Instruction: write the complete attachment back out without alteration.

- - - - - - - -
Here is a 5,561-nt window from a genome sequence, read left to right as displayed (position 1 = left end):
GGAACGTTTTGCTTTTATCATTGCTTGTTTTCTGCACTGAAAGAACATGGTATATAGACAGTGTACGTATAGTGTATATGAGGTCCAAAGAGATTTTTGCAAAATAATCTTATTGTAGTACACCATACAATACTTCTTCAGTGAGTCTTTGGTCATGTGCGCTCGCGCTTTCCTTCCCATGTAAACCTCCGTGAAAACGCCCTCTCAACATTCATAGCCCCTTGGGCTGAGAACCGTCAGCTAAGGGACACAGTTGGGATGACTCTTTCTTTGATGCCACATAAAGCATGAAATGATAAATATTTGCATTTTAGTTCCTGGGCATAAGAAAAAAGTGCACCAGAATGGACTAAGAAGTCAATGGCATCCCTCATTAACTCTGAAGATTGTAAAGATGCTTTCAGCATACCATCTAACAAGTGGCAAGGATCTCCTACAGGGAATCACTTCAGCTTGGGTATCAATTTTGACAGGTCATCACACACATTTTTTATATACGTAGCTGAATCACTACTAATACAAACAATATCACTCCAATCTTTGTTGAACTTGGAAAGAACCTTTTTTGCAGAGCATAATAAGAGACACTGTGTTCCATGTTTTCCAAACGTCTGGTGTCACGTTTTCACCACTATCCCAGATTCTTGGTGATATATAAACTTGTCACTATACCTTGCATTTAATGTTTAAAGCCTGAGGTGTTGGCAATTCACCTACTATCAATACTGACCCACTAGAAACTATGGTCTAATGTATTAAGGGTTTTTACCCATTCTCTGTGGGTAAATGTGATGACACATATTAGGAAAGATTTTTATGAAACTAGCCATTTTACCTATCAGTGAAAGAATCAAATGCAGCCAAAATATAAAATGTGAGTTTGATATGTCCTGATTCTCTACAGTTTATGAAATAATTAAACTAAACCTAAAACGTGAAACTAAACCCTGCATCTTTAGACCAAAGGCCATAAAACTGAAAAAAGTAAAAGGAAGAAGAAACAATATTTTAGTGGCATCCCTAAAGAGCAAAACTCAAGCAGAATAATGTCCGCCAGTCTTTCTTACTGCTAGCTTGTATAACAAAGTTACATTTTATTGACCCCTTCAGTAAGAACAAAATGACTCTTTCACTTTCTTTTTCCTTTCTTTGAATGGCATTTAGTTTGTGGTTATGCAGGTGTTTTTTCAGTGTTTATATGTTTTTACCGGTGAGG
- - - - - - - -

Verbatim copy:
Here is a 5,561-nt window from a genome sequence, read left to right as displayed (position 1 = left end):
GGAACGTTTTGCTTTTATCATTGCTTGTTTTCTGCACTGAAAGAACATGGTATATAGACAGTGTACGTATAGTGTATATGAGGTCCAAAGAGATTTTTGCAAAATAATCTTATTGTAGTACACCATACAATACTTCTTCAGTGAGTCTTTGGTCATGTGCGCTCGCGCTTTCCTTCCCATGTAAACCTCCGTGAAAACGCCCTCTCAACATTCATAGCCCCTTGGGCTGAGAACCGTCAGCTAAGGGACACAGTTGGGATGACTCTTTCTTTGATGCCACATAAAGCATGAAATGATAAATATTTGCATTTTAGTTCCTGGGCATAAGAAAAAAGTGCACCAGAATGGACTAAGAAGTCAATGGCATCCCTCATTAACTCTGAAGATTGTAAAGATGCTTTCAGCATACCATCTAACAAGTGGCAAGGATCTCCTACAGGGAATCACTTCAGCTTGGGTATCAATTTTGACAGGTCATCACACACATTTTTTATATACGTAGCTGAATCACTACTAATACAAACAATATCACTCCAATCTTTGTTGAACTTGGAAAGAACCTTTTTTGCAGAGCATAATAAGAGACACTGTGTTCCATGTTTTCCAAACGTCTGGTGTCACGTTTTCACCACTATCCCAGATTCTTGGTGATATATAAACTTGTCACTATACCTTGCATTTAATGTTTAAAGCCTGAGGTGTTGGCAATTCACCTACTATCAATACTGACCCACTAGAAACTATGGTCTAATGTATTAAGGGTTTTTACCCATTCTCTGTGGGTAAATGTGATGACACATATTAGGAAAGATTTTTATGAAACTAGCCATTTTACCTATCAGTGAAAGAATCAAATGCAGCCAAAATATAAAATGTGAGTTTGATATGTCCTGATTCTCTACAGTTTATGAAATAATTAAACTAAACCTAAAACGTGAAACTAAACCCTGCATCTTTAGACCAAAGGCCATAAAACTGAAAAAAGTAAAAGGAAGAAGAAACAATATTTTAGTGGCATCCCTAAAGAGCAAAACTCAAGCAGAATAATGTCCGCCAGTCTTTCTTACTGCTAGCTTGTATAACAAAGTTACATTTTATTGACCCCTTCAGTAAGAACAAAATGACTCTTTCACTTTCTTTTTCCTTTCTTTGAATGGCATTTAGTTTGTGGTTATGCAGGTGTTTTTTCAGTGTTTATATGTTTTTACCGGTGAGG